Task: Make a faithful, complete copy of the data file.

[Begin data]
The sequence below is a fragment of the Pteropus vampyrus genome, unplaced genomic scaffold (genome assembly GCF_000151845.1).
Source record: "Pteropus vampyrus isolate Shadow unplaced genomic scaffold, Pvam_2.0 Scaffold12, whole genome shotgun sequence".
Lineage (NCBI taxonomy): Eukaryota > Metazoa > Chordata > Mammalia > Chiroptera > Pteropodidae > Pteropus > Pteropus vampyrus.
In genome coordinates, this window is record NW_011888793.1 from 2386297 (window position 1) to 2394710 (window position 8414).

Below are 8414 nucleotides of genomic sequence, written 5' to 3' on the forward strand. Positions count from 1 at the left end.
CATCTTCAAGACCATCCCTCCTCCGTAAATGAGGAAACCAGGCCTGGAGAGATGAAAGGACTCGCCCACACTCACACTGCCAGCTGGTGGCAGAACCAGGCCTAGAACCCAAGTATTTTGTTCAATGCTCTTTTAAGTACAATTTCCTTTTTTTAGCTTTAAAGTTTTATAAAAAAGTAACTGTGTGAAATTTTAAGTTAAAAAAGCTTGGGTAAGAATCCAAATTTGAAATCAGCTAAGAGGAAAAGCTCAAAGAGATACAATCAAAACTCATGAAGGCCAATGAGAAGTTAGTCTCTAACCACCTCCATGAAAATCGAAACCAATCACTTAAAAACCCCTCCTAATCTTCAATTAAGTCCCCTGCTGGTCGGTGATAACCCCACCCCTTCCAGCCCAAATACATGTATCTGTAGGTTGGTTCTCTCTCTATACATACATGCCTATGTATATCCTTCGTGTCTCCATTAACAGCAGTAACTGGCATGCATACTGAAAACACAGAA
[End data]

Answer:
The sequence below is a fragment of the Pteropus vampyrus genome, unplaced genomic scaffold (genome assembly GCF_000151845.1).
Source record: "Pteropus vampyrus isolate Shadow unplaced genomic scaffold, Pvam_2.0 Scaffold12, whole genome shotgun sequence".
Lineage (NCBI taxonomy): Eukaryota > Metazoa > Chordata > Mammalia > Chiroptera > Pteropodidae > Pteropus > Pteropus vampyrus.
In genome coordinates, this window is record NW_011888793.1 from 2386297 (window position 1) to 2394710 (window position 8414).

Below are 8414 nucleotides of genomic sequence, written 5' to 3' on the forward strand. Positions count from 1 at the left end.
CATCTTCAAGACCATCCCTCCTCCGTAAATGAGGAAACCAGGCCTGGAGAGATGAAAGGACTCGCCCACACTCACACTGCCAGCTGGTGGCAGAACCAGGCCTAGAACCCAAGTATTTTGTTCAATGCTCTTTTAAGTACAATTTCCTTTTTTTAGCTTTAAAGTTTTATAAAAAAGTAACTGTGTGAAATTTTAAGTTAAAAAAGCTTGGGTAAGAATCCAAATTTGAAATCAGCTAAGAGGAAAAGCTCAAAGAGATACAATCAAAACTCATGAAGGCCAATGAGAAGTTAGTCTCTAACCACCTCCATGAAAATCGAAACCAATCACTTAAAAACCCCTCCTAATCTTCAATTAAGTCCCCTGCTGGTCGGTGATAACCCCACCCCTTCCAGCCCAAATACATGTATCTGTAGGTTGGTTCTCTCTCTATACATACATGCCTATGTATATCCTTCGTGTCTCCATTAACAGCAGTAACTGGCATGCATACTGAAAACACAGAA